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Old Jul 7, 17, 3:53 am   #346
  
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Originally Posted by GUWonder View Post
Of course different jurisdictions have different regulatory regimes. It's not like the regulatory regimes are even consistent all across the EU in this regard either. But what does that change? People adapt to local conditions.



As indicated earlier, I still don't buy that for a NYC minute. Even non-US bloggers in this space have made a living from blogging -- including in non-US localities that are not the Wild West in terms of regulations. US bloggers that made a rather decent return from blogging about loyalty programs have had different amounts of iicing on the cake from credit cards. The same sort of dynamic is applicable from here in the EU too.

And now we have some from the EU here even confirming the same as I indicated.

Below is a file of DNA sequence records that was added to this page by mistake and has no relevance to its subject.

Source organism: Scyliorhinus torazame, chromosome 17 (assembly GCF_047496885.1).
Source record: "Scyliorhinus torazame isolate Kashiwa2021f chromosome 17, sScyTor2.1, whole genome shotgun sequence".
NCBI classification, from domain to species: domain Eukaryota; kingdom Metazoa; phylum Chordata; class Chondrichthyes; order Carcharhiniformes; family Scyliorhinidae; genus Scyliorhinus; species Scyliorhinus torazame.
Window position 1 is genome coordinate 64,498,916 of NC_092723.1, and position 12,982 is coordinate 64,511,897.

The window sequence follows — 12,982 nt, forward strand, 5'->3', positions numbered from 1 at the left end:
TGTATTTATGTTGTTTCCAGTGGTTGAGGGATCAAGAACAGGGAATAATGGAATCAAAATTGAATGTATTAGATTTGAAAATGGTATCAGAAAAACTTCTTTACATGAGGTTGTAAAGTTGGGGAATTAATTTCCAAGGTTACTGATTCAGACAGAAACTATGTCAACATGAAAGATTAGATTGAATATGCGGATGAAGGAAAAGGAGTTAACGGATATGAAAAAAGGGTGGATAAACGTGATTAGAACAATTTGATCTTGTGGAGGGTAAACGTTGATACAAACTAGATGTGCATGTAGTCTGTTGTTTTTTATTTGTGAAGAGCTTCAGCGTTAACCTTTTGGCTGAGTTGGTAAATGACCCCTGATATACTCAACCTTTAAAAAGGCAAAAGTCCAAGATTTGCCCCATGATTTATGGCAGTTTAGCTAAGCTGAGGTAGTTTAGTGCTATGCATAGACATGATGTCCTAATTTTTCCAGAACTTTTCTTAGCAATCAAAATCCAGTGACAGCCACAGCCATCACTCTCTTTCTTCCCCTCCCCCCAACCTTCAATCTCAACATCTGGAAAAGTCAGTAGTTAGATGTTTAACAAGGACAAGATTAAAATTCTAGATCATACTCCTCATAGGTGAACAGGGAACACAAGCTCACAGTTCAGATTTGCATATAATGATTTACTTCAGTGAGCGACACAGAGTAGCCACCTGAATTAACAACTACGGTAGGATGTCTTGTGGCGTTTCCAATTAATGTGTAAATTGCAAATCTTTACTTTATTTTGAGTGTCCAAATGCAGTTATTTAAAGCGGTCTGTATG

The business model only works when bloggers live in the Wild West -- even if it's the wilds of western London or western Germany or in the gun-slinging US. Oh wait, bloggers in this space in heavily underbanked localities are also making dimes and then some in this space.
Yes, I agree that bloggers like raffles make significantly smaller income than the Titans using completely different business models, since the business models used by American points and miles blogs like TPG is unique to America. Not sure what you're even arguing about at this point. Or what you're not buying for a "NYC minute." The point you got exercised by was that a specific business model is uniquely American. I never said other business models dont exist. Indeed I explicitly said so?

Oliver, totally agree about sbm12. I don't consider his blog a "miles and points" blog, and it certainly doesn't have the business model we've been talking about on this thread for 4 years. Indeed, I respect his writing generally much more, because he lacks the conflicts of interest associated with credit card ads masquerading as content. I've never criticized the idea of making money from blogging. Indeed I think bloggers like Cranky and Seth produce high quality information and content without any deceptive business practices.